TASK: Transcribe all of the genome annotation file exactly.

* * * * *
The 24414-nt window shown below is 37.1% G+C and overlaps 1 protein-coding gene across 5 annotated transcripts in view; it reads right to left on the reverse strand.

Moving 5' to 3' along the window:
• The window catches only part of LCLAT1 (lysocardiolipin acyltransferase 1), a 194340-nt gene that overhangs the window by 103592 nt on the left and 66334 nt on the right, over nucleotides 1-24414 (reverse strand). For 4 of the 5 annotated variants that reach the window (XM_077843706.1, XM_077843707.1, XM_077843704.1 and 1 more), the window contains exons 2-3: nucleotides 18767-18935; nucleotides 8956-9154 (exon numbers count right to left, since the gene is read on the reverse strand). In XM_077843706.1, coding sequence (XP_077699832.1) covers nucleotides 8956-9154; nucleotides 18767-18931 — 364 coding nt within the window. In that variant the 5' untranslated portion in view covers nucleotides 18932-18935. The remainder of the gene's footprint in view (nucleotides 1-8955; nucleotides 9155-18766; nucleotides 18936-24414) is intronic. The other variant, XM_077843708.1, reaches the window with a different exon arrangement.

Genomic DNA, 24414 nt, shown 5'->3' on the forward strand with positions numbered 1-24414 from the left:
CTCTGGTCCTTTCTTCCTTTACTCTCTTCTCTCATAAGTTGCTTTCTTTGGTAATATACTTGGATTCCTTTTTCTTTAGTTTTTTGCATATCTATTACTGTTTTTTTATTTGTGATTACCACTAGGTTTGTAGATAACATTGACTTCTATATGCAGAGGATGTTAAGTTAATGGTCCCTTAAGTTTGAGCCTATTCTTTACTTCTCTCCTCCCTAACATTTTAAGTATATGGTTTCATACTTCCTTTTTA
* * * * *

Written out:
The 24414-nt window shown below is 37.1% G+C and overlaps 1 protein-coding gene across 5 annotated transcripts in view; it reads right to left on the reverse strand.

Moving 5' to 3' along the window:
• The window catches only part of LCLAT1 (lysocardiolipin acyltransferase 1), a 194340-nt gene that overhangs the window by 103592 nt on the left and 66334 nt on the right, over nucleotides 1-24414 (reverse strand). For 4 of the 5 annotated variants that reach the window (XM_077843706.1, XM_077843707.1, XM_077843704.1 and 1 more), the window contains exons 2-3: nucleotides 18767-18935; nucleotides 8956-9154 (exon numbers count right to left, since the gene is read on the reverse strand). In XM_077843706.1, coding sequence (XP_077699832.1) covers nucleotides 8956-9154; nucleotides 18767-18931 — 364 coding nt within the window. In that variant the 5' untranslated portion in view covers nucleotides 18932-18935. The remainder of the gene's footprint in view (nucleotides 1-8955; nucleotides 9155-18766; nucleotides 18936-24414) is intronic. The other variant, XM_077843708.1, reaches the window with a different exon arrangement.

Genomic DNA, 24414 nt, shown 5'->3' on the forward strand with positions numbered 1-24414 from the left:
CTCTGGTCCTTTCTTCCTTTACTCTCTTCTCTCATAAGTTGCTTTCTTTGGTAATATACTTGGATTCCTTTTTCTTTAGTTTTTTGCATATCTATTACTGTTTTTTTATTTGTGATTACCACTAGGTTTGTAGATAACATTGACTTCTATATGCAGAGGATGTTAAGTTAATGGTCCCTTAAGTTTGAGCCTATTCTTTACTTCTCTCCTCCCTAACATTTTAAGTATATGGTTTCATACTTCCTTTTTA